At the end of August of last year, Elon Musk gave a live webcast update on Neuralink, the brain-computer interface company he founded back in 2016.

The futuristic blueprint for the future of humanity was offered by maverick technologist Musk, who is the CEO of both the cutting-edge electric vehicle manufacturer TeslaTSLA +3% and the space exploration company SpaceX.

In Elon Musk’s future world, super-humans who have undergone cybernetic enhancement would not only be able to fight the scourge of disease and infirmity but will also be able to transcend their physical form by fusing with machines and technology.

According to Elon Musk, the implantable device from Neuralink is “like a Fitbit in your skull.” The technology seeks to enable high throughput connection to external computers and, possibly, secondary “links” installed elsewhere in the body. It uses exceedingly thin threads carrying electrodes.

Without a doubt, Neuralink is also not a hoax. The business currently employs more than 100 people, and it aims to expand swiftly.

Musk has also contributed $100 million of his own funds to the endeavor. He also revealed that the US Food and Drug Administration has designated Neuralink as a Breakthrough Device in July of last year, which might hasten the approval procedure.

It’s possible that Musk’s frequent claim that Neuralink would initially try to “solve important brain and spine problems” drew the attention of those with disabilities.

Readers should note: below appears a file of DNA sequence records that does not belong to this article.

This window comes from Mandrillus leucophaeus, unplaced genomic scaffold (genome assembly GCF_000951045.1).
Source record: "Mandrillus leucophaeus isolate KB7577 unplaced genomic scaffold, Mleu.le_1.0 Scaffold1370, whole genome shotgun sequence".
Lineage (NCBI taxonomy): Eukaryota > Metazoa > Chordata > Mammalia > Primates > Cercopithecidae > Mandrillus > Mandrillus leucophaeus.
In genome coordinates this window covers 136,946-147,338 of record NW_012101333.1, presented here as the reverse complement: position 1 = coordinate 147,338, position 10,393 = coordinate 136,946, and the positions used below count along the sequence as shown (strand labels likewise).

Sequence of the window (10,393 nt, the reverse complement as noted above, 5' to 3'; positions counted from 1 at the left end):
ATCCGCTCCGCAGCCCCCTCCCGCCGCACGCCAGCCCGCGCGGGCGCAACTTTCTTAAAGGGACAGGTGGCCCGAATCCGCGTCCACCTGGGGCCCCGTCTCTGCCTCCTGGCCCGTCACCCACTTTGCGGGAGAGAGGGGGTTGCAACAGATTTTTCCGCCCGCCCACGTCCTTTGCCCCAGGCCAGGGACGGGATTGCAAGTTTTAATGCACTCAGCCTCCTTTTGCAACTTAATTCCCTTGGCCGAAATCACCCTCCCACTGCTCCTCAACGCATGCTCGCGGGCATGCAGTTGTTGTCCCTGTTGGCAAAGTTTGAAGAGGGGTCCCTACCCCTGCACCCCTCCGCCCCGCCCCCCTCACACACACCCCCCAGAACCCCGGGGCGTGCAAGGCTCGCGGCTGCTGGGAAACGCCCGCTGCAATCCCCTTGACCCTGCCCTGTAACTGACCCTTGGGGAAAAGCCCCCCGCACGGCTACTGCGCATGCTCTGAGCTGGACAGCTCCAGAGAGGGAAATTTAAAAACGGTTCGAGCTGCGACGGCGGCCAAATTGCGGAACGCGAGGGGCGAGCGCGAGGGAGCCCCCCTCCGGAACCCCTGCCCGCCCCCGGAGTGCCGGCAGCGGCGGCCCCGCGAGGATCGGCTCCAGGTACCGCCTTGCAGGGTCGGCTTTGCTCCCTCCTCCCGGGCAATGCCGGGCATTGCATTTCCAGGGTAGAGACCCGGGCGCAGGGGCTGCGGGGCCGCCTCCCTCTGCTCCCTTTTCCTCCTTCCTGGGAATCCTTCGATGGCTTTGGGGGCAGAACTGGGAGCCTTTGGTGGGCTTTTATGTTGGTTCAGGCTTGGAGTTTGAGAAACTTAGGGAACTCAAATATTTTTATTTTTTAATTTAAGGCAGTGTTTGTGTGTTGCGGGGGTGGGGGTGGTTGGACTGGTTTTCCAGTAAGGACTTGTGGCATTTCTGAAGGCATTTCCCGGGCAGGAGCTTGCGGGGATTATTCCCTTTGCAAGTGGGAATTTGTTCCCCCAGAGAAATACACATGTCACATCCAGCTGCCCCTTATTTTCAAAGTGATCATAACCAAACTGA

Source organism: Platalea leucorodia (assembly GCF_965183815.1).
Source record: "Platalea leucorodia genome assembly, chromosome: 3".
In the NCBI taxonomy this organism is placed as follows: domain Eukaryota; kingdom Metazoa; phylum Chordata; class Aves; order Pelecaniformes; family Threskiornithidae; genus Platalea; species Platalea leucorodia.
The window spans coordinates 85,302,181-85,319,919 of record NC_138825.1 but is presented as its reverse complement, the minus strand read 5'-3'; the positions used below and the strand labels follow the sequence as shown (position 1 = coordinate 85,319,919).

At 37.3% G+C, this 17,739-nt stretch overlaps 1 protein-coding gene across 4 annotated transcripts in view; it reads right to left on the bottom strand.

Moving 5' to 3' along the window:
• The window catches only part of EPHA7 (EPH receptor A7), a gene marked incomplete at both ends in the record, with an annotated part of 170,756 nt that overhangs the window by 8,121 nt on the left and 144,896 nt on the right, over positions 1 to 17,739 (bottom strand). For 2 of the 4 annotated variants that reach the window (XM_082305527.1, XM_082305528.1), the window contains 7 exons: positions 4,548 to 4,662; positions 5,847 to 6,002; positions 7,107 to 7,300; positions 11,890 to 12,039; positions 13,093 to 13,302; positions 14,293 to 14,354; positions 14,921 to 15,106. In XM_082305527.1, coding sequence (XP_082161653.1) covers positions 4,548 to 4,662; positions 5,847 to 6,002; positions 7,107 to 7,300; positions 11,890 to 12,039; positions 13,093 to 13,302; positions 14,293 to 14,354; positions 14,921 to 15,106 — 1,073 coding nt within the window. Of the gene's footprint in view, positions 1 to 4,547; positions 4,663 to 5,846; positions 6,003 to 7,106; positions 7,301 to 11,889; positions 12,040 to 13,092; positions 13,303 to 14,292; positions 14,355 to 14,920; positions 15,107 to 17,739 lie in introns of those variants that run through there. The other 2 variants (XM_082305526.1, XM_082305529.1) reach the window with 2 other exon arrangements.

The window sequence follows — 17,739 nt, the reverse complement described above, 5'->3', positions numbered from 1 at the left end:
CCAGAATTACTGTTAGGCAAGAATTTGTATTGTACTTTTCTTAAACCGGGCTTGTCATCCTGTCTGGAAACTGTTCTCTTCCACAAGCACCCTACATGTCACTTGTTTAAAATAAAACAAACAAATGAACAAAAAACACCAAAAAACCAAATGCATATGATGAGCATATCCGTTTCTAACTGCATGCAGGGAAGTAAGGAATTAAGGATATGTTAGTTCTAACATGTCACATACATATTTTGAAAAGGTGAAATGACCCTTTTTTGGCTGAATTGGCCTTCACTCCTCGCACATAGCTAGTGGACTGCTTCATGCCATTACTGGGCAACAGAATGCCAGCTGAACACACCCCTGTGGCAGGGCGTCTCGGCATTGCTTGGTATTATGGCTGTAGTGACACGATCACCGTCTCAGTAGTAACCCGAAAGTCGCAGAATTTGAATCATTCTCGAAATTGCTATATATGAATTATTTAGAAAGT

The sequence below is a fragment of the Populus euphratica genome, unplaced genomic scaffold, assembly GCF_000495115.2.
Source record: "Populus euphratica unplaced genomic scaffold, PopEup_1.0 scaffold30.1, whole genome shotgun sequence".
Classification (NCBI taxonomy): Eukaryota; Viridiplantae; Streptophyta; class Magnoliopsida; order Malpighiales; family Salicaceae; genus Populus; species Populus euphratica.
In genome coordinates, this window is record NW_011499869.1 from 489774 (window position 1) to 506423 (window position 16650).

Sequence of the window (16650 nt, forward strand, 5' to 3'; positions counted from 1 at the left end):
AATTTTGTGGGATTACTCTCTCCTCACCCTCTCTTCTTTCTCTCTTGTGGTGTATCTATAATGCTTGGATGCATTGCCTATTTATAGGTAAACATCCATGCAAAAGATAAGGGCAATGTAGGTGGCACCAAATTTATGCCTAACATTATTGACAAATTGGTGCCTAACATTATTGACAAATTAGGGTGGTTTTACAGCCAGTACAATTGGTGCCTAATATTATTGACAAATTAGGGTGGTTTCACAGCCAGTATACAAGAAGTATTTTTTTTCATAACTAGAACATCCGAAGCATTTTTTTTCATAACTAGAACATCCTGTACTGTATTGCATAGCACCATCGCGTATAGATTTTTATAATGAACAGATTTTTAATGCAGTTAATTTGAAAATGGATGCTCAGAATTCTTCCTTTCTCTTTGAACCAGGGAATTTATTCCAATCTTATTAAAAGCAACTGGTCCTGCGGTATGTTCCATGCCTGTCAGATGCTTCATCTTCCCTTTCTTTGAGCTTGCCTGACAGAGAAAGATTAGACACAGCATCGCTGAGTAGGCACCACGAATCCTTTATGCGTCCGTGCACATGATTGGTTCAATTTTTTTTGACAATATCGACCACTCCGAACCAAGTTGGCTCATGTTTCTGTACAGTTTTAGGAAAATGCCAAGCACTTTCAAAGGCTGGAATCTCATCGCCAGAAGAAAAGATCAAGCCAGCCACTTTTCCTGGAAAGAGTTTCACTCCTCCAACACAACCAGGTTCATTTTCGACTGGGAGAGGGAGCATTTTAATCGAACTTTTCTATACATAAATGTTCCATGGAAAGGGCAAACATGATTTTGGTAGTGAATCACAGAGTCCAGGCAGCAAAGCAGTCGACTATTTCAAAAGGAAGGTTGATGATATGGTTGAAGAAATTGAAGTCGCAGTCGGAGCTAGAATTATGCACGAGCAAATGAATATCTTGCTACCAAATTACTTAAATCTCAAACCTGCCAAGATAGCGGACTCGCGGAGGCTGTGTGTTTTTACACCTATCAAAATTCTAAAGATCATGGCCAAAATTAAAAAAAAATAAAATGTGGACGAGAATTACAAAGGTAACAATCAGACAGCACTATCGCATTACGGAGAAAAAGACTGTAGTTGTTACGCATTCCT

In fact, during the presentation, Neuralink’s potential to treat a number of chronic and terminal illnesses—including blindness, spinal cord injuries, memory loss, brain damage, and even depression—was mentioned.

The company’s initial round of clinical trials will be primarily focused on patients with spinal cord injuries.

People with disabilities who are listening might find this to be an entertaining tale, or at the very least, something different from the dull medical jargon and statistical data seen in professional journals.

Musk’s multibillionaire status and public image as a trailblazing astronomer pushing the boundaries of science surely have an impact on this.

More intriguingly, it is undeniably clear that Musk’s objectives for Neuralink go much beyond only helping people with disabilities.

Elon Musk has frequently voiced his concerns to the public about the danger that artificial intelligence poses to people.

He claims that AI technology offers a greater threat to human life than nuclear weapons because he believes it will one day exceed humans and become uncontrollable.

Neuralink was essentially born out of Musk’s transhumanist desire to maintain control over highly intelligent devices and AI.

When speaking about the species as a whole, Musk said that “it’s critical to understand how we coexist with advanced AI, achieving some AI symbiosis, such that the future of the world is controlled by the combined will of the people of the earth.” That might be the most notable result of a technology like this.